Studies in the latest issue of the journal Reproductive Health Matters (RHM) suggest that information and services regarding sexual issues remain unavailable to many young people.
Researchers found this has led many young people to feel that they may grow up without fully understanding things they are currently experiencing, such as menstruation, let alone preparing themselves for future sexual relationships and adulthood.
In some cases misinformation (or dated information) is being disseminated or reinforced by the very people who are entrusted with young people’s care, according to researchers.
For example, some caregivers for those living with HIV tell them, or allow them to believe, that they will not be able to have sexual relationships.
In the issue, several papers demonstrate the power of families and communities in reinforcing the status quo and resisting change. Researchers found that sometimes this establishment actively colludes in, condones, and encourages harmful conventions such as early marriage, coercive and transactional sex.
The importance and needs of adolescents have been addressed in programs of action, policy documents, conventions, conference resolutions, and task force recommendations over recent years.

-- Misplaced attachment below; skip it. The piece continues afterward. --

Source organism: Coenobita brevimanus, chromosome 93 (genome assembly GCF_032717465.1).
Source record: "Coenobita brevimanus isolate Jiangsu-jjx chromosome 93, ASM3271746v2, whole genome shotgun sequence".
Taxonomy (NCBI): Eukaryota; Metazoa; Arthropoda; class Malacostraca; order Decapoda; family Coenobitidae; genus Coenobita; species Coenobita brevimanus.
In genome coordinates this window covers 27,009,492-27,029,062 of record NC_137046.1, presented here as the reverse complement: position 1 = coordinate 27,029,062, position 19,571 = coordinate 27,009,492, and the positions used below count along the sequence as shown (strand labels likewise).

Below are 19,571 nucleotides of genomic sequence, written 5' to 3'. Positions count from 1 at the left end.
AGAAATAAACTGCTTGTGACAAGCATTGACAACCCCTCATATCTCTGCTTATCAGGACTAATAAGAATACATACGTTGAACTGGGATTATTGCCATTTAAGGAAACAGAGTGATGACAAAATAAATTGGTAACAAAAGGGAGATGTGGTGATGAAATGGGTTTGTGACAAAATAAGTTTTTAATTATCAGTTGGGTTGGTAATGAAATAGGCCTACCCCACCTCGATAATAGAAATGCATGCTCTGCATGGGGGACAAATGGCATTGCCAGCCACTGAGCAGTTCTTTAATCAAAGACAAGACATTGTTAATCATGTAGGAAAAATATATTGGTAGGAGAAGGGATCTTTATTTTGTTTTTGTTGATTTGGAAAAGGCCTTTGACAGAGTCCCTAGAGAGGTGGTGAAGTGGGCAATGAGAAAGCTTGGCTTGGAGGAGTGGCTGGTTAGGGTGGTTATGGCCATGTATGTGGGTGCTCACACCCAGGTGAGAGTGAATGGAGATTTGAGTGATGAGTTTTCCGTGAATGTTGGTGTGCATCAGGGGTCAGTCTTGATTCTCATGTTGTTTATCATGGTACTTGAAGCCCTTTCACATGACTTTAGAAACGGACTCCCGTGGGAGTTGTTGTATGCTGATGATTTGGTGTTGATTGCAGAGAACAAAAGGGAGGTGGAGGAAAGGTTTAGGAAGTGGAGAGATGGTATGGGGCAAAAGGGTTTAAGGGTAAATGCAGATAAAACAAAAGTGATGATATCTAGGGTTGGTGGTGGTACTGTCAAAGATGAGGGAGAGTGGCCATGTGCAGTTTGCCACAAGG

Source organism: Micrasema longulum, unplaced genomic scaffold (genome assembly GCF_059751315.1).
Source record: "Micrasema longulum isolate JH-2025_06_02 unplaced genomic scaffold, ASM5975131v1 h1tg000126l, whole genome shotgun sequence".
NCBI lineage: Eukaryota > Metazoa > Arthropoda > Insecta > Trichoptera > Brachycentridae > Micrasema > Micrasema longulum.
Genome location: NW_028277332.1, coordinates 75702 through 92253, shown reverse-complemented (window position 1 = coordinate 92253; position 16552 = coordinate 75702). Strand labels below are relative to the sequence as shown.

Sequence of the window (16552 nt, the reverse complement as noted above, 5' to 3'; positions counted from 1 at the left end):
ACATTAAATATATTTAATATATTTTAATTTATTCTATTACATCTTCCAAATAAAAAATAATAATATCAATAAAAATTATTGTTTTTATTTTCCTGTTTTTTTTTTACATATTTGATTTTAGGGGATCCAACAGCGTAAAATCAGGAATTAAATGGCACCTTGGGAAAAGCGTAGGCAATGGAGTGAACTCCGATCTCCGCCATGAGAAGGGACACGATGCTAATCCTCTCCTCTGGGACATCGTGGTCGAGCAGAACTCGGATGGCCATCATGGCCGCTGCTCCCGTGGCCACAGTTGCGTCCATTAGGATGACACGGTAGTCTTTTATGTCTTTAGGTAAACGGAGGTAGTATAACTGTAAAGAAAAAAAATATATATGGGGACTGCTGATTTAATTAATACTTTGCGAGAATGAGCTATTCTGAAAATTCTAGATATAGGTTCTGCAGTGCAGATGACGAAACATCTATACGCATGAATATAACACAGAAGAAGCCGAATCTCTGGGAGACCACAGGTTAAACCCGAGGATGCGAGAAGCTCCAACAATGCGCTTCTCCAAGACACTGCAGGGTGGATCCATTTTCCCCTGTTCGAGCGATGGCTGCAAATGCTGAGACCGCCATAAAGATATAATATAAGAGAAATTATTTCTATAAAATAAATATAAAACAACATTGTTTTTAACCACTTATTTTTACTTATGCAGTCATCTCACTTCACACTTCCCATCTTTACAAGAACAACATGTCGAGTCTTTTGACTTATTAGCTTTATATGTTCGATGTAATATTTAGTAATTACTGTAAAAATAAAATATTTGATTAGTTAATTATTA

However, as one paper explains, policies are often not backed with appropriate action. In the words of editor Marge Berer, there are “miles to go and promises to keep.”
Papers included in the themed issue are from Australia, Bangladesh, Brazil, Colombia, Ecuador, Guatemala, India, Nicaragua, Rwanda, South Africa, Tanzania, UK, USA and Zambia.
They address a wide range of issues affecting young people including HIV fears and misconceptions, menstruation, sexual harassment, transgender-related health care, sex education, contraceptive implants, teenage pregnancy, sexual exploitation, safe abortion, social media for health promotion, and more.
Links to cultually relevant peer-reviewed videos have been included in RHM alongside papers on their production.
Videos from South Africa have been developed to promote sexual health messages; two films from Ecuador were developed to promote discussion of young people’s sexual health needs, as well as older people’s reflections on changing sexual mores.